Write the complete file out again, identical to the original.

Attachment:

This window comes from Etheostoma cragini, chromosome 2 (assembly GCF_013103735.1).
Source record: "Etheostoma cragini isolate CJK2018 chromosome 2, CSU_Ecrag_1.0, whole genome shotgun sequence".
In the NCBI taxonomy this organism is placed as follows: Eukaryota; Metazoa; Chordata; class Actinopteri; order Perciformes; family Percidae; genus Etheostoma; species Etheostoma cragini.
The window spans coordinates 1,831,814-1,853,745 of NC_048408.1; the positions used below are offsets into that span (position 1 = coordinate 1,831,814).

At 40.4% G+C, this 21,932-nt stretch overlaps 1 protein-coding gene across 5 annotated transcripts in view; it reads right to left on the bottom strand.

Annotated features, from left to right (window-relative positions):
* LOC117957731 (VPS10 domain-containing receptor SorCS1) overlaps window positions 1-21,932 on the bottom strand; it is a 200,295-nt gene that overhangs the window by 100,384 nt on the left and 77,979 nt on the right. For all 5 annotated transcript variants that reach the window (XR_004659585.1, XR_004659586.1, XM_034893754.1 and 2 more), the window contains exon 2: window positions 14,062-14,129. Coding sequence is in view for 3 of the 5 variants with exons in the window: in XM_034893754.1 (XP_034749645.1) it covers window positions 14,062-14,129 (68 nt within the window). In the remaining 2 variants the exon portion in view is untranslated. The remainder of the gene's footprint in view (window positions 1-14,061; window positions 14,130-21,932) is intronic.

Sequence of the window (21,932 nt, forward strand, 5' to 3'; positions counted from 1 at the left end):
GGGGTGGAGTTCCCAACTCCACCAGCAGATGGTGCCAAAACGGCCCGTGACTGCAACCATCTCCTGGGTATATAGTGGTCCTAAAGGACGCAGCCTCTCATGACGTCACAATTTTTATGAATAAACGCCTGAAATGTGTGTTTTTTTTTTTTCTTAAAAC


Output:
This window comes from Etheostoma cragini, chromosome 2 (assembly GCF_013103735.1).
Source record: "Etheostoma cragini isolate CJK2018 chromosome 2, CSU_Ecrag_1.0, whole genome shotgun sequence".
In the NCBI taxonomy this organism is placed as follows: Eukaryota; Metazoa; Chordata; class Actinopteri; order Perciformes; family Percidae; genus Etheostoma; species Etheostoma cragini.
The window spans coordinates 1,831,814-1,853,745 of NC_048408.1; the positions used below are offsets into that span (position 1 = coordinate 1,831,814).

At 40.4% G+C, this 21,932-nt stretch overlaps 1 protein-coding gene across 5 annotated transcripts in view; it reads right to left on the bottom strand.

Annotated features, from left to right (window-relative positions):
* LOC117957731 (VPS10 domain-containing receptor SorCS1) overlaps window positions 1-21,932 on the bottom strand; it is a 200,295-nt gene that overhangs the window by 100,384 nt on the left and 77,979 nt on the right. For all 5 annotated transcript variants that reach the window (XR_004659585.1, XR_004659586.1, XM_034893754.1 and 2 more), the window contains exon 2: window positions 14,062-14,129. Coding sequence is in view for 3 of the 5 variants with exons in the window: in XM_034893754.1 (XP_034749645.1) it covers window positions 14,062-14,129 (68 nt within the window). In the remaining 2 variants the exon portion in view is untranslated. The remainder of the gene's footprint in view (window positions 1-14,061; window positions 14,130-21,932) is intronic.

Sequence of the window (21,932 nt, forward strand, 5' to 3'; positions counted from 1 at the left end):
GGGGTGGAGTTCCCAACTCCACCAGCAGATGGTGCCAAAACGGCCCGTGACTGCAACCATCTCCTGGGTATATAGTGGTCCTAAAGGACGCAGCCTCTCATGACGTCACAATTTTTATGAATAAACGCCTGAAATGTGTGTTTTTTTTTTTTCTTAAAAC